Strange Currencies: Art & Action in Mexico City, 1990-2000

EXHIBITION CATALOGUE

COMING SPRING 2016

Email glavin@moore.edu for details.

Strange Currencies explores the emergence and development of experimental artistic practices in Mexico City in the 1990s, a decade defined by a catastrophic economic crisis, enormous social upheaval and poverty, political corruption, a chronic rise in violence, and continuous instability due to the effects of rapid globalization. In a time defined by hopelessness and pessimism, artists rejected traditional art forms in favor of radical, ephemeral, action-based, and socially-engaged practices that were often cynical, risky and irreverent, linked art and everyday life, and critically reflected the momentous and troubling events that were unfolding around them.  

ABOUT THE EXHIBITION

The Galleries at Moore presented Strange Currencies: Art & Action in Mexico City, 1990-2000 (September 19 – December 12, 2015), a major exhibition that explores what artists were making – and making happen – in the megalopolis during this fraught and formative decade.

Strange Currencies examines the emergence and development of experimental artistic practices in Mexico City in the 1990s, a decade defined by a catastrophic economic crisis, enormous social upheaval and poverty, widespread political corruption, a chronic rise in violence, and continuous instability due to the destabilizing effects of rapid globalization.

In this singular, decisive moment in the city’s cultural history, artists were uniquely able to experiment with new forms and take artistic risks that resulted in the creation of works and development of new practices that radically altered the dynamics of the local art scene and profoundly transformed the city’s artistic landscape.  In a time informed by hopelessness and pessimism, artists rejected traditional art forms in favor of unorthodox, ephemeral, action-based and socially-engaged practices that were often cynical, subversive and irreverent, linked art and everyday life, and critically reflected the momentous events that were unfolding around them.

The exhibition brings together a group of twenty-eight artists who were living and working in Mexico City in the 1990s and whose divergent practices and perspectives reflect the multiplicity of themes, approaches and perspectives that developed and emerged during this pivotal decade, and will include approximately eighty artworks in a broad range of media, including sculpture, photography, video, painting, installation, performance and sound.  All of the works were carefully chosen for their ability to function as points of departure for a deeper investigation and understanding of key issues and ideas that artists were exploring at the time, including gender, class, the flow of economic and symbolic capital, social inequity and struggle, violence, urbanism, youth culture and the realities of everyday life in a city permanently in crisis.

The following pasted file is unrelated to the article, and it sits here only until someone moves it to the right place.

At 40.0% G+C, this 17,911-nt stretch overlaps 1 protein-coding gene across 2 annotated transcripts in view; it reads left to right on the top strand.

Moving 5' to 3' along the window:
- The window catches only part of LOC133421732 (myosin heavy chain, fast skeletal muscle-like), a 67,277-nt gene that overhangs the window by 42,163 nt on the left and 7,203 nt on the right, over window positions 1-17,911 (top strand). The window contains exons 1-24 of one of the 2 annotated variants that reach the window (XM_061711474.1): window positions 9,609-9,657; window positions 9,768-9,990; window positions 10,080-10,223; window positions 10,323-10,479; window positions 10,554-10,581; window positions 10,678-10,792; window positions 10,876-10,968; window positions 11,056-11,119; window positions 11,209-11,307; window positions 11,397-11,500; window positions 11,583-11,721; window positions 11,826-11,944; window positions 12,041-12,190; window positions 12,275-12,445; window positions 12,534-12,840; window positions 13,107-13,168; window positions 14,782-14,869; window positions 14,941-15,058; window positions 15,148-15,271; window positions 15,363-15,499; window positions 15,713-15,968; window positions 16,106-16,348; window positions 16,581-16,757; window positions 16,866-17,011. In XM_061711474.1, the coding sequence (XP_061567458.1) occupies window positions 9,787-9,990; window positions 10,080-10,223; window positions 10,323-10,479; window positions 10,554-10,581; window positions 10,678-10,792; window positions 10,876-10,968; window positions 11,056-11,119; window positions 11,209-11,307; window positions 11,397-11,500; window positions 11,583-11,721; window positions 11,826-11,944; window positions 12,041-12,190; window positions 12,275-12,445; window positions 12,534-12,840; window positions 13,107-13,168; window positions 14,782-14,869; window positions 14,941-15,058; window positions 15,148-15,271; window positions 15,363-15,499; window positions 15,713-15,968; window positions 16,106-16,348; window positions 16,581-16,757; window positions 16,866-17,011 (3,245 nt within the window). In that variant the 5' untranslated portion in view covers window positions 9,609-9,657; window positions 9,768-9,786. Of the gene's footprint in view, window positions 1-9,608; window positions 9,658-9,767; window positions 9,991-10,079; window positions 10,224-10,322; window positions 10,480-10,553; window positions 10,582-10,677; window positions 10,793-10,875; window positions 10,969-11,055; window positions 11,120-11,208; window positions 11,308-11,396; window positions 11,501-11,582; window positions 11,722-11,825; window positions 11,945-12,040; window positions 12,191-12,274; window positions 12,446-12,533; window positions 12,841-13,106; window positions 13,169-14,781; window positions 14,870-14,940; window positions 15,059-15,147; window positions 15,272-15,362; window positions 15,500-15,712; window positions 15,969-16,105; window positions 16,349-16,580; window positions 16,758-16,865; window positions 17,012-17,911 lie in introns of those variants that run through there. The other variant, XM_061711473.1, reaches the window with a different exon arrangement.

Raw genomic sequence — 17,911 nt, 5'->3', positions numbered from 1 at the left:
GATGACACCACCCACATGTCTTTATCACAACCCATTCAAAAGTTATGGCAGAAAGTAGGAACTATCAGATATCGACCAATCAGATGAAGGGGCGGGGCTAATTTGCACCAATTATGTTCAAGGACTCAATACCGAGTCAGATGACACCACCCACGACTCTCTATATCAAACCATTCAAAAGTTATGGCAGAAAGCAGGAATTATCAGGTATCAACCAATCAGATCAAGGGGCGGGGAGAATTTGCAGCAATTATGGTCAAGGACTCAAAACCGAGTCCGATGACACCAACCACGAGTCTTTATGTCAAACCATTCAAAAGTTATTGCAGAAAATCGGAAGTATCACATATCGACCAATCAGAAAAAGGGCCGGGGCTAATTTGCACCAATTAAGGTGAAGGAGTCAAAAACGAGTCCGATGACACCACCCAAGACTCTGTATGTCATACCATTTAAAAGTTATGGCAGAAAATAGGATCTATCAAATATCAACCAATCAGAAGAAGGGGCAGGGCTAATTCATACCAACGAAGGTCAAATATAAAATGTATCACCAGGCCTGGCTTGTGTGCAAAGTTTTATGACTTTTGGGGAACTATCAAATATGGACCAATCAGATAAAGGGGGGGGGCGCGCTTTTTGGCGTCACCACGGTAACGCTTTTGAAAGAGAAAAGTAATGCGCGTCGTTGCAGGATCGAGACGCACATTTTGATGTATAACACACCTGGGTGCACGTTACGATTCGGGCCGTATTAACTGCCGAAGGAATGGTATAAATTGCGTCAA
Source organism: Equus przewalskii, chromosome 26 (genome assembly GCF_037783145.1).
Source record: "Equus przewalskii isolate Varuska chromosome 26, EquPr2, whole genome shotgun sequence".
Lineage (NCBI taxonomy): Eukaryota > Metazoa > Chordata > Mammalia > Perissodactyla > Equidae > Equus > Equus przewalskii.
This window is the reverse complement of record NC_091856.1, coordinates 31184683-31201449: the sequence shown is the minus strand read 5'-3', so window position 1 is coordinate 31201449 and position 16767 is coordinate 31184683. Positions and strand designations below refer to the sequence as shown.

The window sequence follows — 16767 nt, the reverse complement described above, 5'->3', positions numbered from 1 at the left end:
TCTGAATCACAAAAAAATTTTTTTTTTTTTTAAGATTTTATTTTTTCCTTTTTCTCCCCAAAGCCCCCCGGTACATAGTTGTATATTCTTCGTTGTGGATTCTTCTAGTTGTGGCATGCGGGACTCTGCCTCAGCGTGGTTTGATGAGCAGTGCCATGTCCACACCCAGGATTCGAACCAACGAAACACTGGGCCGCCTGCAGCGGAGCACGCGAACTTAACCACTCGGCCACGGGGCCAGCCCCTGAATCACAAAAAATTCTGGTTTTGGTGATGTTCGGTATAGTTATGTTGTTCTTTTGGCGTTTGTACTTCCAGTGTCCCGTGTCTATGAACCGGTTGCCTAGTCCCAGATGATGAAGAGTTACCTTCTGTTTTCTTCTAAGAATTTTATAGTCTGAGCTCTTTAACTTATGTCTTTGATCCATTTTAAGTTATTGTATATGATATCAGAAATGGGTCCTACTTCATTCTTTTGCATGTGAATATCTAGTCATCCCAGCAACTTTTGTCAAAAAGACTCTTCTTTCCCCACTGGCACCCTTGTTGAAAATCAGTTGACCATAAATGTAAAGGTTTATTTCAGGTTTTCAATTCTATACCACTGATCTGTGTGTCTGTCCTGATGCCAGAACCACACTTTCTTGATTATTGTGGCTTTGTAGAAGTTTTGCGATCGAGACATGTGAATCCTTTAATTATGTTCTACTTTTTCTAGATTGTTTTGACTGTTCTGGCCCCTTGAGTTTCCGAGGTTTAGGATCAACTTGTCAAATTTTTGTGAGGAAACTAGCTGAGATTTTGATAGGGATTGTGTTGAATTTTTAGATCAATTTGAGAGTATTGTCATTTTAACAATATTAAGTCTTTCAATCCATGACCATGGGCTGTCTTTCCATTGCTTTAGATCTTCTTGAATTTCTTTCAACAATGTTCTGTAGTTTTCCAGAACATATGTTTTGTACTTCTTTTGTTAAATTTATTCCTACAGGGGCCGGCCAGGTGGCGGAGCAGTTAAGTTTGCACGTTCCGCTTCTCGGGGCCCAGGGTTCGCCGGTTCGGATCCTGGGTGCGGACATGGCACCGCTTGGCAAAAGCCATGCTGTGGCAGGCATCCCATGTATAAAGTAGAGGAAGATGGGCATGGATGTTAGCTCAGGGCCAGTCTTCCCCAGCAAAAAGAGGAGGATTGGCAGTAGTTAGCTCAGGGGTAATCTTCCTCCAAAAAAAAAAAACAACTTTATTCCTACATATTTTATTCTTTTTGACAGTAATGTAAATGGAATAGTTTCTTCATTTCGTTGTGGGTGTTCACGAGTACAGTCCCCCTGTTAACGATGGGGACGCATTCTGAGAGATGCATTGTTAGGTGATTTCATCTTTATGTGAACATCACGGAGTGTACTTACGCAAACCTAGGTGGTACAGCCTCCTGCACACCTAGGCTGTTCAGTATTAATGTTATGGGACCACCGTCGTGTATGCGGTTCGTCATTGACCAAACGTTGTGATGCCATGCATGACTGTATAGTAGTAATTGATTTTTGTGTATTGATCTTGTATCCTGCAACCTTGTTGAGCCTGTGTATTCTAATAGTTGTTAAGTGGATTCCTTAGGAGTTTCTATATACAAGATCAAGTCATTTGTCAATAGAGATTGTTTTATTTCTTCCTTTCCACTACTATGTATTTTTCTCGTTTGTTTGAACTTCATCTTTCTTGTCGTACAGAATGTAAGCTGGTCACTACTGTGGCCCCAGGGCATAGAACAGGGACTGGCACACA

Strange Currencies will present an alternative, lesser-known history of 1990s Mexico City that has not been presented in previous exhibitions and will recapture the funkiness and dynamic spirit that defined the decade’s diffuse and vibrant cultural scene.  In order to place the artworks on view into context, the exhibition will also include archival materials and documents, including photographs, video footage and printed media, a range of underground and artist-produced publications and a listening station featuring an artist-curated mix of music from the 1990s.  It will bring together iconic and lesser-known works – many never exhibited outside of Mexico – that are both artifacts from a pivotal moment in the Mexico City art world and key markers in the cultural history of the city.

The exhibition is curated by Kaytie Johnson, the Rochelle F. Levy Director and Chief Curator of The Galleries at Moore, and will be accompanied by a fully illustrated catalogue.  It will be complemented by a series of public programs and events; a symposium; and a curated film series at International House Philadelphia that excavates the media landscape that significantly shaped urban cinema culture in 1990s Mexico. 

 
Participating artists: 
Eduardo Abaroa, Francis Alÿs, Marco Arce, Gustavo Artigas, Iñaki Bonillas, Miguel Calderón, Abraham Cruzvillegas, Minerva Cuevas, Claudia Fernández, Thomas Glassford, Silvia Gruner, Daniel Guzmán, Jonathan Hernández, Gabriel Kuri, Teresa Margolles, Taniel Morales, Yoshua Okón, Fernando Ortega, Luis Felipe Ortega, Vicente Razo, Daniela Rossell, SEMEFO, Santiago Sierra, Melanie Smith, Sofía Táboas, Laureana Toledo, Pablo Vargas Lugo and Lorena Wolffer.
 
  Major support for Strange Currencies: Art & Action in Mexico City, 1990-2000 has been provided by The Pew Center for Arts & Heritage.